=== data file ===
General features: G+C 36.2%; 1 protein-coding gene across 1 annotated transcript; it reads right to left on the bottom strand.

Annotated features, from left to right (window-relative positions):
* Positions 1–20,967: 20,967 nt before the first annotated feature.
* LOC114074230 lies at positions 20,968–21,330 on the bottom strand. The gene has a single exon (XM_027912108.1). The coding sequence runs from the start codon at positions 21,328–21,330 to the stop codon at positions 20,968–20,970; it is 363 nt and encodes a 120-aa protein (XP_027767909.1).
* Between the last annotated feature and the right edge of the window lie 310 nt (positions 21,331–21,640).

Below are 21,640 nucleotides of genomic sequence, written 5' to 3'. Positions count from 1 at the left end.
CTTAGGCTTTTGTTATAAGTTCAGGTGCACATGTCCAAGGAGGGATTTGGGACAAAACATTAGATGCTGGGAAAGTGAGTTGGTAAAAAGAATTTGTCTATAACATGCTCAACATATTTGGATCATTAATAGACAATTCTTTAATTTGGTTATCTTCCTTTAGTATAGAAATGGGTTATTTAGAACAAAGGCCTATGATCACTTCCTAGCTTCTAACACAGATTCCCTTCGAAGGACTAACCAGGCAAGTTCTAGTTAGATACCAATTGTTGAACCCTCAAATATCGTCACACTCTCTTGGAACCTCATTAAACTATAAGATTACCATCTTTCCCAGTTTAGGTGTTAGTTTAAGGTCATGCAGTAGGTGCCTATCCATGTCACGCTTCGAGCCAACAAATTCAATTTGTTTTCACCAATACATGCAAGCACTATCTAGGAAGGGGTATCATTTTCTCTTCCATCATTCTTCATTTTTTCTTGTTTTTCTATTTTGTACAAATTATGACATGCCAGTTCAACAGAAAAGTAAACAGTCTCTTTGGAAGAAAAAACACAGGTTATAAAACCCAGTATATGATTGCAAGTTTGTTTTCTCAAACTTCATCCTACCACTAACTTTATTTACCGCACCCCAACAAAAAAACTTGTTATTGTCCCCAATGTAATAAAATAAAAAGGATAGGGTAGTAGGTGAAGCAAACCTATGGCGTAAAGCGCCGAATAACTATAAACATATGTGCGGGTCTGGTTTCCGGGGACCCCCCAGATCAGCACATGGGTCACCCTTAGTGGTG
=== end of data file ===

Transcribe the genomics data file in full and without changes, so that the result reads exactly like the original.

General features: G+C 36.2%; 1 protein-coding gene across 1 annotated transcript; it reads right to left on the bottom strand.

Annotated features, from left to right (window-relative positions):
* Positions 1–20,967: 20,967 nt before the first annotated feature.
* LOC114074230 lies at positions 20,968–21,330 on the bottom strand. The gene has a single exon (XM_027912108.1). The coding sequence runs from the start codon at positions 21,328–21,330 to the stop codon at positions 20,968–20,970; it is 363 nt and encodes a 120-aa protein (XP_027767909.1).
* Between the last annotated feature and the right edge of the window lie 310 nt (positions 21,331–21,640).

Below are 21,640 nucleotides of genomic sequence, written 5' to 3'. Positions count from 1 at the left end.
CTTAGGCTTTTGTTATAAGTTCAGGTGCACATGTCCAAGGAGGGATTTGGGACAAAACATTAGATGCTGGGAAAGTGAGTTGGTAAAAAGAATTTGTCTATAACATGCTCAACATATTTGGATCATTAATAGACAATTCTTTAATTTGGTTATCTTCCTTTAGTATAGAAATGGGTTATTTAGAACAAAGGCCTATGATCACTTCCTAGCTTCTAACACAGATTCCCTTCGAAGGACTAACCAGGCAAGTTCTAGTTAGATACCAATTGTTGAACCCTCAAATATCGTCACACTCTCTTGGAACCTCATTAAACTATAAGATTACCATCTTTCCCAGTTTAGGTGTTAGTTTAAGGTCATGCAGTAGGTGCCTATCCATGTCACGCTTCGAGCCAACAAATTCAATTTGTTTTCACCAATACATGCAAGCACTATCTAGGAAGGGGTATCATTTTCTCTTCCATCATTCTTCATTTTTTCTTGTTTTTCTATTTTGTACAAATTATGACATGCCAGTTCAACAGAAAAGTAAACAGTCTCTTTGGAAGAAAAAACACAGGTTATAAAACCCAGTATATGATTGCAAGTTTGTTTTCTCAAACTTCATCCTACCACTAACTTTATTTACCGCACCCCAACAAAAAAACTTGTTATTGTCCCCAATGTAATAAAATAAAAAGGATAGGGTAGTAGGTGAAGCAAACCTATGGCGTAAAGCGCCGAATAACTATAAACATATGTGCGGGTCTGGTTTCCGGGGACCCCCCAGATCAGCACATGGGTCACCCTTAGTGGTG